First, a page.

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Qarib Qarib Singlle movie review: Parvathy, Irrfan click individually but not as a couple

A conservative young woman, widowed early in life and hanging on to the memory of her late husband, spends years allowing life to revolve around work and married friends who take her for granted. On a whim one day, she puts up her profile on a dating website. Jaya Shashidharan (played by Parvathy) is a successful insurance professional staying alone in her Mumbai flat while her younger brother — the only person she seems truly close to — studies abroad. She meets poet cum inventor Yogendra Kumar Dhirendranath Prajapati a.k.a. Yogi (Irrfan) via the site. On another whim, she decides to go on a cross-country trip with him to meet his ex-girlfriends and check if they still carry a torch for him as he claims they do.

(Possible spoilers ahead)

No one is more surprised by her uncharacteristic impetuousness than she herself. Dating is not her scene. It is clear that at some sub-conscious level she wants to break free of her own sobriety, but it is an old habit that is hard to shake off. Her confusion over her life-long sedateness can be the only explanation for why she takes off on a journey with a virtual stranger and takes other risks in this story that even the average adventurous Indian woman would not. It also explains why she spends so much of this expedition regretting being on it. Yogi is everything she is not — unguarded, sure of what he wants, speaking his mind, constantly laughing at his own poor jokes, so sociable that even a ride on the wrong train turns into a fun diversion. She has the appearance of knowing her mind, but does not. She says one thing, while her heart wants something else.

Poster for Qarib Qarib Singlle

Most of what I have told you is already contained in the trailer of Qarib Qarib Singlle (Almost Single). Despite the sense of humour in some of the couple’s initial interactions, and the undoubted charisma of the lead stars, the film does not have much more to offer beyond the pleasures of that trailer. There is a kernel of an idea in there that could have been taken somewhere, but it does not come together as a cohesive, credible whole.

Froth and frolic notwithstanding, writer-director Tanuja Chandra makes a point here, although it is unclear whether that was her intention. In one scene, Yogi half-mockingly expresses admiration for Jaya’s feminism. Yet, the song and dance that is made about her lack of clarity regarding what she wants from him, treads the well-worn path of suggesting that behind all their bluster, there is nothing more that female feminists want than the comfort of tradition and a man. This silly stereotypical belief is implied and stated routinely in real life by those whose superficial understanding is that men and relationships with men are, theoretically, anathema to women feminists.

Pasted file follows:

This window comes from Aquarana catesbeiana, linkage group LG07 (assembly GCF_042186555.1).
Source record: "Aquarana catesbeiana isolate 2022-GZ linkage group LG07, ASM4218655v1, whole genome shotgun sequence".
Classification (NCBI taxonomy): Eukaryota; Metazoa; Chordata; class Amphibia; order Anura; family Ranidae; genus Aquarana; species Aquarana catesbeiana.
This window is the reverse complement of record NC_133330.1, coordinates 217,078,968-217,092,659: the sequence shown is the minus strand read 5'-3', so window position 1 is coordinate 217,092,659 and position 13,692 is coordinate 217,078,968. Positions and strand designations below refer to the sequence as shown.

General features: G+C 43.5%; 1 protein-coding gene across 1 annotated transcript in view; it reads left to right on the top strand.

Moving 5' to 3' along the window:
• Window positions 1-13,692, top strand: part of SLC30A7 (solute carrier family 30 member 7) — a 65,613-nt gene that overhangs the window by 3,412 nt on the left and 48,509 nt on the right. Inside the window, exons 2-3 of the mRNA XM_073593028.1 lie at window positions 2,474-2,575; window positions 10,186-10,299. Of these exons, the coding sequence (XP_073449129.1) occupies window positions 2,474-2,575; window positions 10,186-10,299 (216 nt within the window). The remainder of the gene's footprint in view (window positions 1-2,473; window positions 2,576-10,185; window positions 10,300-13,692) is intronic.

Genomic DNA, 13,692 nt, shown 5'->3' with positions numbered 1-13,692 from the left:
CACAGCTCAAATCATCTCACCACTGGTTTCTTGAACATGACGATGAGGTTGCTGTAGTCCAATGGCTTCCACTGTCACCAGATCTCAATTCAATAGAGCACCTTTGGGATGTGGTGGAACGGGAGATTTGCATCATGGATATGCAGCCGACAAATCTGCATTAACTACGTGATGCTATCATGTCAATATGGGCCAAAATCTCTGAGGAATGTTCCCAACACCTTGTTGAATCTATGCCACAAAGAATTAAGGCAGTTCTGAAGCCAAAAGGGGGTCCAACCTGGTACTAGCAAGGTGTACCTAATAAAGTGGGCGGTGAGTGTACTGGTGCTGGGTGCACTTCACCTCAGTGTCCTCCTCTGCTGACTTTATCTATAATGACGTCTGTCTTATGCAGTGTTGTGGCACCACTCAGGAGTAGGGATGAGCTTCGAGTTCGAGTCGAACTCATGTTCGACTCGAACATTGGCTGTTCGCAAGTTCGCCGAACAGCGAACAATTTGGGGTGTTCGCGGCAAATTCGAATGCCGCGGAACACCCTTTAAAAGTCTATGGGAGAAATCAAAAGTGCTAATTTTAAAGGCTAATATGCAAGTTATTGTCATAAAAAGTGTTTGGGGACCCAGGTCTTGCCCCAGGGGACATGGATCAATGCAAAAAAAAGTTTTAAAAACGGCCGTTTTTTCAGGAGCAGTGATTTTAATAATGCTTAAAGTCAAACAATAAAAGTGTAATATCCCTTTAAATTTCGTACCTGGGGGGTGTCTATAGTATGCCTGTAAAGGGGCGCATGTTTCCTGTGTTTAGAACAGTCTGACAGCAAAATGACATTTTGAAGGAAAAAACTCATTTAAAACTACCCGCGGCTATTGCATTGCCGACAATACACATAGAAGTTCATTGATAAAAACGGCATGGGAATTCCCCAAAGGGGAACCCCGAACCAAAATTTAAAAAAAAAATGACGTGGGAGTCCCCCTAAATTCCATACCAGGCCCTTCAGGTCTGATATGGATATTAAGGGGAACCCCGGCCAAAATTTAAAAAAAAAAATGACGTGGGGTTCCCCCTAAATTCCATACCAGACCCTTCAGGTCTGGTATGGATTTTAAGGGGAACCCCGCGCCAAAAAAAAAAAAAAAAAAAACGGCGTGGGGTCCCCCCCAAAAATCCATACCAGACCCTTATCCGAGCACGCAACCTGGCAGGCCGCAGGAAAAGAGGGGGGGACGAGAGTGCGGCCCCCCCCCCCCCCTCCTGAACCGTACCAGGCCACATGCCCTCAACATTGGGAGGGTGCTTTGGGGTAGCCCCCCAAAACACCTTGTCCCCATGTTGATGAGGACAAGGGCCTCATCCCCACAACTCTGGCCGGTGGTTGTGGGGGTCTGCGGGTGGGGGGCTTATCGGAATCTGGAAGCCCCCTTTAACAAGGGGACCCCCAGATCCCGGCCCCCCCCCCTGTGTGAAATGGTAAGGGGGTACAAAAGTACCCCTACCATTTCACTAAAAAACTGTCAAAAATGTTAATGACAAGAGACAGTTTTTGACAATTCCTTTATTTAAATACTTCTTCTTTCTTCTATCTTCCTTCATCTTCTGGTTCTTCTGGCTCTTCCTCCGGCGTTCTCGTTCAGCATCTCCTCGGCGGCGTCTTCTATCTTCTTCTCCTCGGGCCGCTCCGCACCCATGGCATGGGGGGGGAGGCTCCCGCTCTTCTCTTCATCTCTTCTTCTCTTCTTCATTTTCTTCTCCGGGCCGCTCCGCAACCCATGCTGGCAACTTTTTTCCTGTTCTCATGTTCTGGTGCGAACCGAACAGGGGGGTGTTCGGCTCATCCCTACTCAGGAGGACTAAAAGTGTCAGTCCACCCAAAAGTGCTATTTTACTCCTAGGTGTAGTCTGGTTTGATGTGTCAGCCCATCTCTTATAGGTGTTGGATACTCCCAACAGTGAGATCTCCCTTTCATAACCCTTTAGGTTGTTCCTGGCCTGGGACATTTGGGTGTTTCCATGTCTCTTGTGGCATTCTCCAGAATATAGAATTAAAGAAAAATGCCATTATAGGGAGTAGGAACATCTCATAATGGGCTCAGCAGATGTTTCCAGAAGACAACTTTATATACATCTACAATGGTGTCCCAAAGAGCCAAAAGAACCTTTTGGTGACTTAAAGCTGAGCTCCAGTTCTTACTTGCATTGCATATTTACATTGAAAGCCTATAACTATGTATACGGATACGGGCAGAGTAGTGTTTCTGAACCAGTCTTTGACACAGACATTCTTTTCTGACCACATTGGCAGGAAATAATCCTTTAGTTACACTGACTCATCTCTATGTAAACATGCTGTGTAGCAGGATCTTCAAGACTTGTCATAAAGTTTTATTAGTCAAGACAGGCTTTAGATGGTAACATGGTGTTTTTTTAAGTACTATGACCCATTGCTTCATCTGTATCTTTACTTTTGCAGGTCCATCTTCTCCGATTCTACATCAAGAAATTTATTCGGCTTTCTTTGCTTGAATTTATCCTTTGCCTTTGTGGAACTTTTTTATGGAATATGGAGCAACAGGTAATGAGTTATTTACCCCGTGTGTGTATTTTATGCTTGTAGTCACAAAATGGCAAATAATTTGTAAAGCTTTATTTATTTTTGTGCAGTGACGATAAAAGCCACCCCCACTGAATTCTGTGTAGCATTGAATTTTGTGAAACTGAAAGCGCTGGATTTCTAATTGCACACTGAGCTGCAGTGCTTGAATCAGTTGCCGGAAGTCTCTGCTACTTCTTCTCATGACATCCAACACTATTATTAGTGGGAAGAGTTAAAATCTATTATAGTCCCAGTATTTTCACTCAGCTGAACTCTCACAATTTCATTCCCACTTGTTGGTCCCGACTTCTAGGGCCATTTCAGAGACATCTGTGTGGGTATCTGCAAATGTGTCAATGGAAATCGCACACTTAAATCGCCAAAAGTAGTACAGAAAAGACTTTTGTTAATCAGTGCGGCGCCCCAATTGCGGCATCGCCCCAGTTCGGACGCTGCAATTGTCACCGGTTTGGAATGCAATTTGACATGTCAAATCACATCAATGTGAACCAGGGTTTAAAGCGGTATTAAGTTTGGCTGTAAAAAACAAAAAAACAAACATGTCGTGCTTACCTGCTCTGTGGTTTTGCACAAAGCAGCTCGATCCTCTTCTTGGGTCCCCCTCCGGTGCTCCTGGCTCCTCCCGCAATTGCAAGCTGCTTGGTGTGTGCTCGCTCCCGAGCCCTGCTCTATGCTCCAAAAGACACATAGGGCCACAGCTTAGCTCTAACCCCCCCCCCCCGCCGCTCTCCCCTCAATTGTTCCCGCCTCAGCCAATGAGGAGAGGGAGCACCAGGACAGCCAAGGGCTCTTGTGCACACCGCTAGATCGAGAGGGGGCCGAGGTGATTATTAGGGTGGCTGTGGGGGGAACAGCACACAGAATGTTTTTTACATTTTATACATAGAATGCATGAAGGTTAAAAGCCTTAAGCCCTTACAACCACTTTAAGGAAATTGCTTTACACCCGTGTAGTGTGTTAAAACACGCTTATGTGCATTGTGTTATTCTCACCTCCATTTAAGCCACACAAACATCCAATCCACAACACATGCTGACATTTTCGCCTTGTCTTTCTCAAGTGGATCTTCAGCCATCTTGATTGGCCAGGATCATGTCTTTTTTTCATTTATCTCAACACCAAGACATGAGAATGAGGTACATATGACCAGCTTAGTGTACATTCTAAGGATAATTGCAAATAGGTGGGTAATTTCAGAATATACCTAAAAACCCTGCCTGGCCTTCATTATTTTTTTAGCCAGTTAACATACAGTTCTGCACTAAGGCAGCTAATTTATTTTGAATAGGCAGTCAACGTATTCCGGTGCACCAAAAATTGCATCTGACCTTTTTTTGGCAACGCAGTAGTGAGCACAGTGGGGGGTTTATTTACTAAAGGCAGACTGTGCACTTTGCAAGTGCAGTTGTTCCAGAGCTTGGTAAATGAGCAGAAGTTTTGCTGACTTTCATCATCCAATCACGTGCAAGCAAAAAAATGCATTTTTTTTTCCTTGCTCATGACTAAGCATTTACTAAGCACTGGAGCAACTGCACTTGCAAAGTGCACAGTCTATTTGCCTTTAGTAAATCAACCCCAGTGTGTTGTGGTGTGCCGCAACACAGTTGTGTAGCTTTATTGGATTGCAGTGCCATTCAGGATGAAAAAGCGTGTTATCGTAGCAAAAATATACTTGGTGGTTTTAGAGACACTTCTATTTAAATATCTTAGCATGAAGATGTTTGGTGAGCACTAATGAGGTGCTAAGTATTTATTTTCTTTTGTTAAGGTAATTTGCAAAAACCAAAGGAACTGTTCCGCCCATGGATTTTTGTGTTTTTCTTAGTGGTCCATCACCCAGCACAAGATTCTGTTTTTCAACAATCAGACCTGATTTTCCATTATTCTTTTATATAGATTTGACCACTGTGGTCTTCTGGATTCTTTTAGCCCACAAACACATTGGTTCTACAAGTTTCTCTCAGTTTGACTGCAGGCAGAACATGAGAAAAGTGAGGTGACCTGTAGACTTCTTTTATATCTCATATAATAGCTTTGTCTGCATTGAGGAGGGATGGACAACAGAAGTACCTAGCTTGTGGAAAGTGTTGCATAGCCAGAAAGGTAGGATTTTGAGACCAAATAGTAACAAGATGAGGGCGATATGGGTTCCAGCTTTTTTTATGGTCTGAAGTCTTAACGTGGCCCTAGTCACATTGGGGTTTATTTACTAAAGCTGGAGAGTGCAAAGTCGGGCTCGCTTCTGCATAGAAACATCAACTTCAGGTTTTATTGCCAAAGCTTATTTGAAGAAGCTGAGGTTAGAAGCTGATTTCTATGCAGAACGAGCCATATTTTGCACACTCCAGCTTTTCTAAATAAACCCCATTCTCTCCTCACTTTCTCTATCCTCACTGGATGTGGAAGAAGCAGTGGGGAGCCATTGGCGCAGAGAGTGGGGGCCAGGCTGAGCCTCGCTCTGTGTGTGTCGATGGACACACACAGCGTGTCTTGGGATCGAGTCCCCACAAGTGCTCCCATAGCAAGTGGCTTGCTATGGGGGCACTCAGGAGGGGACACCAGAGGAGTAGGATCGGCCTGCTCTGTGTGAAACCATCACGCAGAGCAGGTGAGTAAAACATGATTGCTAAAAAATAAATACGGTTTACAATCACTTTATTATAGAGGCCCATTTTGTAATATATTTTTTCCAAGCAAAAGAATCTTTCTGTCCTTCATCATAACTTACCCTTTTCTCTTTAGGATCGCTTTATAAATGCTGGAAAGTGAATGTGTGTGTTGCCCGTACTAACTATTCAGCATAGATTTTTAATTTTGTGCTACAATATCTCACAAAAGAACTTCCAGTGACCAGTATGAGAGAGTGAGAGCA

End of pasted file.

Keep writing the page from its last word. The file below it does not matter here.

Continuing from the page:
It is possible that Chandra did not intend to insinuate any of this, but the clichéd characterisation of Jaya and Yogi, no different from a standard Mills & Boon romance, ends up doing precisely that — not spelt out in black and white, but by implication.

Besides, Qarib Qarib Singlle’s lead actors Parvathy and Irrfan do not click as a couple on screen. It does not help that this supposedly off-mainstream film from a seemingly thinking filmmaker displays the same ageist sexism that we see in hard-core commercial Hindi cinema, in which 50-something male stars routinely play younger men and star with women half their age. The Net tells me that Irrfan is 50 and that baby-faced, chubby-cheeked Parvathy is 29, but in the film, Yogi is 40 (really?) while Jaya is 35 — an adjustment that has obviously been made to justify the casting. I guess it would be too much to ask this gender-prejudiced industry to pick a 40 to 50-year-old woman for a 50-year-old man, but Qarib Qarib Singlle would have been another film, and very likely a far more interesting one, if Chandra had gone down that path.

Movie Review: Sardar Mohammad, Punjabi Movie

 

 

Sardar Mohammad is the story of Surjit Singh who is the eldest son in the family of Retired Colonel Harjit Singh (Sardar Sohi) who has served for the Police Force under the British Rule and later joined the Indian Army. Surjit has 3 younger brothers and a younger sister. Life is going smooth and Surjit is even about to get married to Mandy Takhar. However, things take a turn when Surjit learns that he is not the real son of Colonel instead he was separated from his family during the Partition of 1947. Surjit learns that he has a mother in Pakistan and he decided to visit the neighbouring country in search of his mother. In Pakistan, he finds friends who help and support him in the search of his mother.

Review: I loved Tarsem Jassar and Harry Bhatti’s debut film, Rabb Da Radio but I am afraid that I cannot say the same about this film all together. Tarsem Jassar has taken up multiple tasks in this film – Lead Actor, Story Writer, Screenplay Writer, Dialogue Writer, Lyricist, Composer, Producer & God knows what else. The film carries a blend of emotion, drama & tries to churn all the elements into a typical potboiler commercial film at heart but the films ends up being nothing but a disappointment because of the sky high expectations that I had from the film after I saw the trailer.

Story-Screenplay-Dialogues are all penned by Tarsem Jassar and are based on real life events and the film informs the viewer about the inspiration through a Disclaimer in the very beginning of the film. The film begins on a very sluggish note as the comedy seems to be a forceful insertion in the very beginning and bears no connection to the overall storyline of the film. The Story is something which I can call new in terms of Punjabi Cinema but the treatment given to the story is very immature thus making a good idea seem boring on screen.